2 System Overview

2.1 KunPeng System

KunPeng zhou2017kunpeng is a parameter server based distributed learning system with parallel optimization algorithms developed to handle the large-scale problems that arise in industrial community. A parameter server system dean2012large ; li2014scaling ; xing2015petuum is composed of two main parts: the first one is the so-called stateless workers, which performs the bulk of computation tasks of model training; the second part is the so-called stateful servers which maintain the parameters of the model. Specifically speaking, the huge model parameters are distributed on the servers and the parameters can be passed to the workers through network communication. In this way, hundreds of billions of model parameters can be handled. Besides, parameter server also provides solution to the node failures in the clusters, i.e., automatically recovery of the parameters can be executed when some node fails, with the help of checkpoints.

Due to these advantages, KunPeng is developed, as a production-level parameter server based distributed learning system. Generally speaking, KunPeng is built with many optimizations: (1) A robust failover mechanism which guarantees the high success rate of large-scale jobs; (2) An efficient communication implementation for sparse data and general communication interfaces; (3) A user-friendly C++ and Python SDKs zhou2017kunpeng .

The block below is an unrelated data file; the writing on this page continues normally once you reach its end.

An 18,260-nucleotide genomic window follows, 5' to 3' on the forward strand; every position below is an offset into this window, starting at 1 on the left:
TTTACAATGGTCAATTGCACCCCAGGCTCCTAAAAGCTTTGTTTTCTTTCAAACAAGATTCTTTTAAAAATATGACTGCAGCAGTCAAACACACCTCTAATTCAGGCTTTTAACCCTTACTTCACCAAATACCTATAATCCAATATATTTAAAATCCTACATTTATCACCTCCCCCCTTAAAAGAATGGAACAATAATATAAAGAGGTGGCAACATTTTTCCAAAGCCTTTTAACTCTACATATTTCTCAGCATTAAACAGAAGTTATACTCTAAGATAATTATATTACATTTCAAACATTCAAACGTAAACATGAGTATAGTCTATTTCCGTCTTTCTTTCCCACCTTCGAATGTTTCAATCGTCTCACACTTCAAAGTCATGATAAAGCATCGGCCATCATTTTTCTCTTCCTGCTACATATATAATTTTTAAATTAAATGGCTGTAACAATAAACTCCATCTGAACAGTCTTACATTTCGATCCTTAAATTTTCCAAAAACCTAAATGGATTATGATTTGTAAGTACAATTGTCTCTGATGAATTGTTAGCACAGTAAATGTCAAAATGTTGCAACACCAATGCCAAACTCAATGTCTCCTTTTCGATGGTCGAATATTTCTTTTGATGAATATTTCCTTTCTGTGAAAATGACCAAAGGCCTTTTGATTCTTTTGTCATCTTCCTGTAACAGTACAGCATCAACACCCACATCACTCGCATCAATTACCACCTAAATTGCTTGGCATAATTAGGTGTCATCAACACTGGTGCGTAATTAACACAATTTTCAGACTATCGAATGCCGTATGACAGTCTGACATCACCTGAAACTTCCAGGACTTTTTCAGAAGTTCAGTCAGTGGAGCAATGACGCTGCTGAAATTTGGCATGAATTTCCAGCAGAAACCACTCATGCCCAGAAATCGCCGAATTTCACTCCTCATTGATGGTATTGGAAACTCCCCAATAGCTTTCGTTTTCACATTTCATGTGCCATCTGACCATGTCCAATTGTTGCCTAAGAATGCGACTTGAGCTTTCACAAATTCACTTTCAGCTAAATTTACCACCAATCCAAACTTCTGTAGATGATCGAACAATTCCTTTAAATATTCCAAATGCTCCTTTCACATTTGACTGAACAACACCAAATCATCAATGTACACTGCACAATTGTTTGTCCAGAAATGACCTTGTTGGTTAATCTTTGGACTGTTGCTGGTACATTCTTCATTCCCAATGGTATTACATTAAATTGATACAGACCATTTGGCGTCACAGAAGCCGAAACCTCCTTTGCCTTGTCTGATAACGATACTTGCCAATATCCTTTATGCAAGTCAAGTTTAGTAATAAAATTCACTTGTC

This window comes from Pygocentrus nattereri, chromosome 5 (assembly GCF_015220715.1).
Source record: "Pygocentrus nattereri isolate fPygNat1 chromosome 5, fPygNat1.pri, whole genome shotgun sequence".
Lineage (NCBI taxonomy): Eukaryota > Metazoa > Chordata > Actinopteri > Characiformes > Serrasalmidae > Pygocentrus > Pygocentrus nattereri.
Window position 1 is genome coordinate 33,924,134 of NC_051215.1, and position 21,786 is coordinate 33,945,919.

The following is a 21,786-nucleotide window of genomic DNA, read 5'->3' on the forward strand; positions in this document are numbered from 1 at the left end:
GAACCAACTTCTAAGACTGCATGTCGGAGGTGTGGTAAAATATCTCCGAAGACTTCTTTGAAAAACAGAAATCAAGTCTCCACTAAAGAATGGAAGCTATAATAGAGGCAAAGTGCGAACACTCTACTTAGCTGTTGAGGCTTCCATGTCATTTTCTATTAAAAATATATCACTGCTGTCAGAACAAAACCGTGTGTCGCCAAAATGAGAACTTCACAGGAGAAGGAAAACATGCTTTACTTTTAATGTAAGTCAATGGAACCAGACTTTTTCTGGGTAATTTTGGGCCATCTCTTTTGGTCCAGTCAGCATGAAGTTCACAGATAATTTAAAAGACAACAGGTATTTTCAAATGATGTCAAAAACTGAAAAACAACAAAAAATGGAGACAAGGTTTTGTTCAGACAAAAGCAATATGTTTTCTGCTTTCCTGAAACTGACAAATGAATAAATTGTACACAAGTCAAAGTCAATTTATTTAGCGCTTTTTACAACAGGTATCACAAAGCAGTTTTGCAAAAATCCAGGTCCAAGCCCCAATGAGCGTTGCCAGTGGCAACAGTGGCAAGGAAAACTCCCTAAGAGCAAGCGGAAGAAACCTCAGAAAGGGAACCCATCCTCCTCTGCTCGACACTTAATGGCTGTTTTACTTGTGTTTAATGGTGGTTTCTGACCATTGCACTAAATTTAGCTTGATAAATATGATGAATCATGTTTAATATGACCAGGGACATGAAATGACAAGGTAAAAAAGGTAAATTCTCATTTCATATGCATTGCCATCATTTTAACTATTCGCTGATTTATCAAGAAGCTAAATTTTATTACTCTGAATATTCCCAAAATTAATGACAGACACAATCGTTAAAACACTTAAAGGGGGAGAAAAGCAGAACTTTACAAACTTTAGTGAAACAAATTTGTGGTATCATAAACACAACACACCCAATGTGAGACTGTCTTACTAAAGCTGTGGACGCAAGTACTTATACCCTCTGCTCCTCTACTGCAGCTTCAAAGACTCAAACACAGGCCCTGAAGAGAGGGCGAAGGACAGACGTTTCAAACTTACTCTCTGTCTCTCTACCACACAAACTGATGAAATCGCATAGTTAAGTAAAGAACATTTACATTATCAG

Many popular algorithms are implemented, such as the Follow- the-Regularized-Leader Proximal (FTRL-Proximal) mcmahan2013ad , Multiple Additive Regression Trees (MART) algorithm friedman2001greedy and its extension LambdaMART burges2010ranknet , the Sparse Logistic Regression algorithm liu2009large , Factorization Machines li2016difacto , Latent Dirichlet Allocation (LDA) algorithm blei2003latent and deep learning goodfellow2016deep framework based on CPU cluster, and so on. Based on this system, many other algorithms can be further developed to handle extremely large-scale tasks.

Figure 1: The simplified architecture of Kunpeng, including ML-Bridge and PS-Core. The users can simply operate upon the ML-Bridge.